Fund raising via debt placement hits 6-year low at Rs 5.88 trn in FY22


Fund raising by listed companies through private placement of plunged to a six-year low in 2021-22 to Rs 5.88 trillion owing to good performance of the equities and aggressive fund disbursal by banks at lower interest rate.

This was 24 per cent lower from a record Rs 7.72 trillion mobilised in 2020-21, data with Securities and Exchange Board of India (Sebi) showed.

Unless the high government borrowings and adverse interest rate cycle play spoilsport, the ongoing financial year is expected to be robust in terms of fund raising activities through the debt route on account of higher demand for credit from corporates in light of the improving economic outlook, experts said.

“During FY23, there should be some increase in raising of debt through bonds as corporate India presses the pedal on the next major phase of the capex cycle. Also, with a potentially rising interest rate scenario, these bond issuances should evince good interest from risk seeking investors,” Ricky Kirpalani, Lead Sponsor, First Water Capital Fund (AIF) said.

Vibhor Mittal, Chief Business Officer, CredAvenue, believes issuance volumes in the private debt market are improving on account of higher demand for credit from issuers in light of the improving economic outlook.

However, dampeners to the cause could be high government borrowings that may crowd out private placements and adverse interest rate cycles. In FY22, fund raising through the private placement of was subdued at Rs 5.88 lakh crore.

This was the lowest level since 2015-16, when listed companies had raised Rs 4.58 trillion, the data showed.

In terms of issuance, 1,405 issues were witnessed in the just concluded fiscal year as compared to 1,995 issues in 2020-21. The debt markets are mostly tapped by the financial sector companies who use funds for onward lending (as the economic cycle gathers pace) and boost capital buffers.

The non-financial bunch deploys the funds mainly for general corporate expenses, capital expenditure and for inorganic growth opportunities apart from refinancing existing debt.

The lower fund raising through private placement route in FY22 compared to the preceding fiscal could be attributed to good performance of the equities in the stock market last year, Kamlesh Shah – MD Share India Securities, said.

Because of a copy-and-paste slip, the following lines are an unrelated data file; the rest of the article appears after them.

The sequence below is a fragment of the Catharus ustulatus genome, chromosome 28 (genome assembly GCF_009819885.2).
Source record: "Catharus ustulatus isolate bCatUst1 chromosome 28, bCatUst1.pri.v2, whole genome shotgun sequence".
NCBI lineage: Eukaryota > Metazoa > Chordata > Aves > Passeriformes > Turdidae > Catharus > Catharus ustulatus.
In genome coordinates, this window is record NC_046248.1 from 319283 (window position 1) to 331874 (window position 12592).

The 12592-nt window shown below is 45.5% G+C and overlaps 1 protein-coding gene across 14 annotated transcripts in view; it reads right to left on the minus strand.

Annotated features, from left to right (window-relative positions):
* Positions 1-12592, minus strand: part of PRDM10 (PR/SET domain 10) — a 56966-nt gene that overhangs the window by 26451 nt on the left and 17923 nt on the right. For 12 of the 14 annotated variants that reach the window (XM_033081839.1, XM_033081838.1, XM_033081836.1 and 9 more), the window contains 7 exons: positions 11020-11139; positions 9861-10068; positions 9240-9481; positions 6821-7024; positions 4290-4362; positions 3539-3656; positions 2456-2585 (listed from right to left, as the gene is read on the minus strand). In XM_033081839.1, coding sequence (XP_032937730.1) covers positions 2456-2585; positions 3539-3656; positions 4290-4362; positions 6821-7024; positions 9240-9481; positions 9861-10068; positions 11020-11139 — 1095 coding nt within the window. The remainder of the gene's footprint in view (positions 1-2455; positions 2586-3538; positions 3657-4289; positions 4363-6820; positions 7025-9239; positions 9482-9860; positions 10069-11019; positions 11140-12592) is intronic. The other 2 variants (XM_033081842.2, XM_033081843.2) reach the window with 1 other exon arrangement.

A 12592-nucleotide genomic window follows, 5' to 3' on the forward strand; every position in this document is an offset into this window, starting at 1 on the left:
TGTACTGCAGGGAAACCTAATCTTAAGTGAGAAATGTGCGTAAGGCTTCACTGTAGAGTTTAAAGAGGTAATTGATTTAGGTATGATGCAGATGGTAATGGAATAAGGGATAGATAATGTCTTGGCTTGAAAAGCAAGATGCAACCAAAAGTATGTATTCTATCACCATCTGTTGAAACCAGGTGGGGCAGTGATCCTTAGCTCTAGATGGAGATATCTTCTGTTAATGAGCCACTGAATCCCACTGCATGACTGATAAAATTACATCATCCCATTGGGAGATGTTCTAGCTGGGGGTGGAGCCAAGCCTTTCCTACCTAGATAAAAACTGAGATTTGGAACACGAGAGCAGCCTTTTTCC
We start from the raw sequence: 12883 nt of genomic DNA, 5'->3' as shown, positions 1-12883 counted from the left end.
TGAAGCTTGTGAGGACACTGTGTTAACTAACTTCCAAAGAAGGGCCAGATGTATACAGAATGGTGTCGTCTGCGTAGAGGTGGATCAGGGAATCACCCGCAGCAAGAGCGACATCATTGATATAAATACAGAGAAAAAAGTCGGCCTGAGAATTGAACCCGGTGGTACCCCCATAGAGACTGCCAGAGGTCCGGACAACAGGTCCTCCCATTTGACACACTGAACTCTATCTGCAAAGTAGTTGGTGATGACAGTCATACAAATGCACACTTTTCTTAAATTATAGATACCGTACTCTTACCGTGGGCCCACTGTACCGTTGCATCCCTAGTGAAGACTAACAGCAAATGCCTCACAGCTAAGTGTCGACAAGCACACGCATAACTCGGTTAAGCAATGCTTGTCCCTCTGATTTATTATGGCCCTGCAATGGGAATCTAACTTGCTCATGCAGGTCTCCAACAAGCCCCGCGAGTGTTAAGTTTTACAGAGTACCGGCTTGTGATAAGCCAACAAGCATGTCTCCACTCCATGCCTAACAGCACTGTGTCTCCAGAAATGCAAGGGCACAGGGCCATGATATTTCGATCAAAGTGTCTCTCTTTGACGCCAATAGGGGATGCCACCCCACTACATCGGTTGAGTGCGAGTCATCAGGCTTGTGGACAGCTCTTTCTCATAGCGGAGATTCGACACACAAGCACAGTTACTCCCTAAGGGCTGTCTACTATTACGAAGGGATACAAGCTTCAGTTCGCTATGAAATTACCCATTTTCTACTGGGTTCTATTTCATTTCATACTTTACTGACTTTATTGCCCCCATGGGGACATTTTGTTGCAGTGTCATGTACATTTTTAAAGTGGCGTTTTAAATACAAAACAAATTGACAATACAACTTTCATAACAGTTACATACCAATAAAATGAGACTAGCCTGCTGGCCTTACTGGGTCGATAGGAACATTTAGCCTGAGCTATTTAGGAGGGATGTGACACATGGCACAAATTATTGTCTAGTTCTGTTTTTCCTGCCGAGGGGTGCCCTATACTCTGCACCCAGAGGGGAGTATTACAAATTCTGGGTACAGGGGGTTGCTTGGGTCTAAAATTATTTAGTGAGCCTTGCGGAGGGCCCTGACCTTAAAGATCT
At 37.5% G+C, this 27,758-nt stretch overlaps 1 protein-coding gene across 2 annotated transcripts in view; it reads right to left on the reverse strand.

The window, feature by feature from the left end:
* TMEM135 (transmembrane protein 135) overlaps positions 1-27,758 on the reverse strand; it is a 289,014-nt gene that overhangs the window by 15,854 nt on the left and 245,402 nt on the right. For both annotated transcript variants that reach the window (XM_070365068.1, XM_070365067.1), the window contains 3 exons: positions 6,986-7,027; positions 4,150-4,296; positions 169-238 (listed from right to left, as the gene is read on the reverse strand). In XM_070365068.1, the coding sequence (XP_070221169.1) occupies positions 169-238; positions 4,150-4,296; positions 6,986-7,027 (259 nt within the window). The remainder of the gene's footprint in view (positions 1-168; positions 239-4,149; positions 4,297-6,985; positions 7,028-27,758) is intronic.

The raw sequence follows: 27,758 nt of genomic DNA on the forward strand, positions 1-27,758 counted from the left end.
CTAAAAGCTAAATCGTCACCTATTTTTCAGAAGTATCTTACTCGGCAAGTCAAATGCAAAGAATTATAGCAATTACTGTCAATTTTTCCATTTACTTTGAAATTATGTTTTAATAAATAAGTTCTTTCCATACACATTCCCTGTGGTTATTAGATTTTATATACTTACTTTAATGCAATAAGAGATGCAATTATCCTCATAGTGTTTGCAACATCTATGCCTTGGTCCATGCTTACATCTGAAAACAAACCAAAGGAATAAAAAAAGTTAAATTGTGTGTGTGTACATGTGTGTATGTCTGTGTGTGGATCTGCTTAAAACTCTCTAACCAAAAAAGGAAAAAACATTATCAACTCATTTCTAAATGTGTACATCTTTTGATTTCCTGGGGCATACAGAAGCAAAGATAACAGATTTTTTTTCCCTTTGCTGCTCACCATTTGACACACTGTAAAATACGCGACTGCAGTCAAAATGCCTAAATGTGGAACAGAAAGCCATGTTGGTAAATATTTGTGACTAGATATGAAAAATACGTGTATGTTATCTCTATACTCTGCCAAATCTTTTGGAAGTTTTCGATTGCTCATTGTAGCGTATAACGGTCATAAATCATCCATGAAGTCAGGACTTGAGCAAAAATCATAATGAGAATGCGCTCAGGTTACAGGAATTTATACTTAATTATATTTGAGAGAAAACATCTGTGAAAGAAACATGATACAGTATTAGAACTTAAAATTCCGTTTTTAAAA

Explaining the reasons for highest-ever fund-raise through the route in 2020-21, Shah said low interest rates and measures by the Reserve Bank of India (RBI), boosting liquidity, helped the cause despite the pandemic.

According to CredAvenue’s Mittal, bond issuances have seen a steep decline in FY22 principally due to the lack of any explicit support from the government or RBI, unlike last year, when programmes such as LTRO (long-term repo operation) and various credit guarantee schemes led to an overall boost in the market.

“Banks and NBFCs have been aggressive in disbursing funds through the loan route at lower rates due to abundant systemic liquidity; this has made it difficult for capital market investors to compete with the loan market on yield offering,” he added.

Another factor for the decline could be subdued working capital requirements /utilizations of the companies in spite of growth in the top line, Abhijit Shrivastava, Managing Partner at Azalea Capital Partners, said.

“There has been ample liquidity available with banks and undrawn limits with various corporate borrowers. So, it didn’t make sense for a lot of corporates to tap the higher cost bond debt,” Kirpalani said.

Apart from the capital raised via private placement of corporate debt, a total of Rs 11,589 crore came from public issuance of corporate debt in the past fiscal year.

Higher to constant liquidity in the system and overall lower credit offtake, would still keep the dependence low on public issuance of corporate debt. However, the first half of FY23 could see an uptick through this route of fund raising, Shalibhadra Shah, Chief Financial Officer, Motilal Oswal Financial Services, said.

(Only the headline and picture of this report may have been reworked by the Business Standard staff; the rest of the content is auto-generated from a syndicated feed.)

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